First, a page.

A Herculean Task - April 5, 1905
TR's relations with conservative Senate leaders deteriorated during his second term.
The Tariff Tots - Aug. 23, 1905
Trust companies benefited from high tariffs, which stifled competition. Here, Uncle Joe presses TR to abandon tariff reform: "Oh, Sir, you would not turn these helpless, half-grown babes out into a cruel world, would you?"
The Making of a Senator - Nov. 15, 1905
Senate elections were notoriously corrupt before the 17th Amendment. Senator Aldrich worked his way to the top with the help of powerful Republican bosses, wealthy benefactors, and corrupt Rhode Island legislators.
To a Finish - Nov. 25, 1905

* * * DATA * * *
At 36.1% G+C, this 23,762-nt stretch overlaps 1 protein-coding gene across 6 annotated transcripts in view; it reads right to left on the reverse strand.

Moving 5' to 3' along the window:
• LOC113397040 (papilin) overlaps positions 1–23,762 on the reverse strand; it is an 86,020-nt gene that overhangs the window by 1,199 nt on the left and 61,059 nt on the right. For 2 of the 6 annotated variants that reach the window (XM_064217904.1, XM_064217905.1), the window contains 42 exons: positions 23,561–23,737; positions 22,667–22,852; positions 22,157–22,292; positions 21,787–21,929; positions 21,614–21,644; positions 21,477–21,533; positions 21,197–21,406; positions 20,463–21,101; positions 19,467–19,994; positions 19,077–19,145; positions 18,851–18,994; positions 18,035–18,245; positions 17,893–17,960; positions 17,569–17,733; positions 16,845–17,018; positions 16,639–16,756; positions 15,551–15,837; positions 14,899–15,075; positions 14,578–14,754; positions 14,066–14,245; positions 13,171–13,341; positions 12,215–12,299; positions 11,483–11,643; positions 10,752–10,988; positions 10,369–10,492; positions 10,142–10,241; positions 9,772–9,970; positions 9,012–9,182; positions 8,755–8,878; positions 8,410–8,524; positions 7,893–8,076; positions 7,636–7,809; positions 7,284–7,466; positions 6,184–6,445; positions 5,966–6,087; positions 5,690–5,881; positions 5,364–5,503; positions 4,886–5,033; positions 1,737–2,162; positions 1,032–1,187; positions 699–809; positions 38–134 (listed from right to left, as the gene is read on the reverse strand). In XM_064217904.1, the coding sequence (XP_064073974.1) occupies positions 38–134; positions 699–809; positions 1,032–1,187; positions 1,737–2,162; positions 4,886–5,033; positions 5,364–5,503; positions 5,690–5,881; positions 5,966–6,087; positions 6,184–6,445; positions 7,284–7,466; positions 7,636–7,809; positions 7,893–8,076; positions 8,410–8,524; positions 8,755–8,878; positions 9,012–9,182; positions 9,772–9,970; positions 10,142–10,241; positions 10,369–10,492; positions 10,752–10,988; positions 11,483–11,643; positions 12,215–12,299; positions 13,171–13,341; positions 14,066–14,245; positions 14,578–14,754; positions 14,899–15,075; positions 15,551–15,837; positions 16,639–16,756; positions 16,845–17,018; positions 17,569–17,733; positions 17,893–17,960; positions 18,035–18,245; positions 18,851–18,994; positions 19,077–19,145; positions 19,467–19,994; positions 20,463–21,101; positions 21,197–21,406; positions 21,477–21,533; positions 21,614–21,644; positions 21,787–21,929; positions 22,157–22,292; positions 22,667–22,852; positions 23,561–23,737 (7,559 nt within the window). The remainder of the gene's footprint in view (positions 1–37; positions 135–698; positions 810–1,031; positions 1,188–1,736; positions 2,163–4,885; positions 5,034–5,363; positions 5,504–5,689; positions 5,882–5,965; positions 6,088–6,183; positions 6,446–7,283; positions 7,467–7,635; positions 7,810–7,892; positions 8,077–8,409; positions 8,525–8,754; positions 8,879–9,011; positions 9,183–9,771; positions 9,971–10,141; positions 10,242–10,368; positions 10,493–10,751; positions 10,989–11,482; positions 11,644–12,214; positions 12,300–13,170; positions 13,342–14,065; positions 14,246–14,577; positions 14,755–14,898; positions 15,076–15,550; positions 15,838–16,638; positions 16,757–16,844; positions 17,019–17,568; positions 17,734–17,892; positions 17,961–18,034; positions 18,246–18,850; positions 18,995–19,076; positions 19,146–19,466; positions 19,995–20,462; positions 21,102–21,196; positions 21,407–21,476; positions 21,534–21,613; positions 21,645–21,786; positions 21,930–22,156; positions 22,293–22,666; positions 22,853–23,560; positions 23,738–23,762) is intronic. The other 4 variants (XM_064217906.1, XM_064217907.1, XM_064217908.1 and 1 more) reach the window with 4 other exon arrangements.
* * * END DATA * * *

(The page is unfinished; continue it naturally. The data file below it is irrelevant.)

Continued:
In 1905, TR tried to convince reluctant Republican congressmen to regulate the powerful railroad industry.
The American Samson - Dec. 13, 1905
Delilah (TR) wants to cut the hair of Samson (railroad corporations) but has trouble with the scissors (Congress). Caption: "I must get these shears to work together before I can do any hair-cutting."
For Any Old Trust - 1906
"Fighting Bob" La Follette, the progressive Republican insurgent from Wisconsin, went to the Senate in 1906 carrying a "big stick" for the trusts.
The Recent Flurry in the Senate - Mar. 21, 1906
TR's railroad bill triggered a battle royal in Congress.
An Eruption of Mount Teddy - May 2, 1906
TR radicalized during his second term, much to the chagrin of Republican leaders. A snow-covered Vice President Fairbanks is depicted in the background.
Heburn Rate Bill - May 15, 1906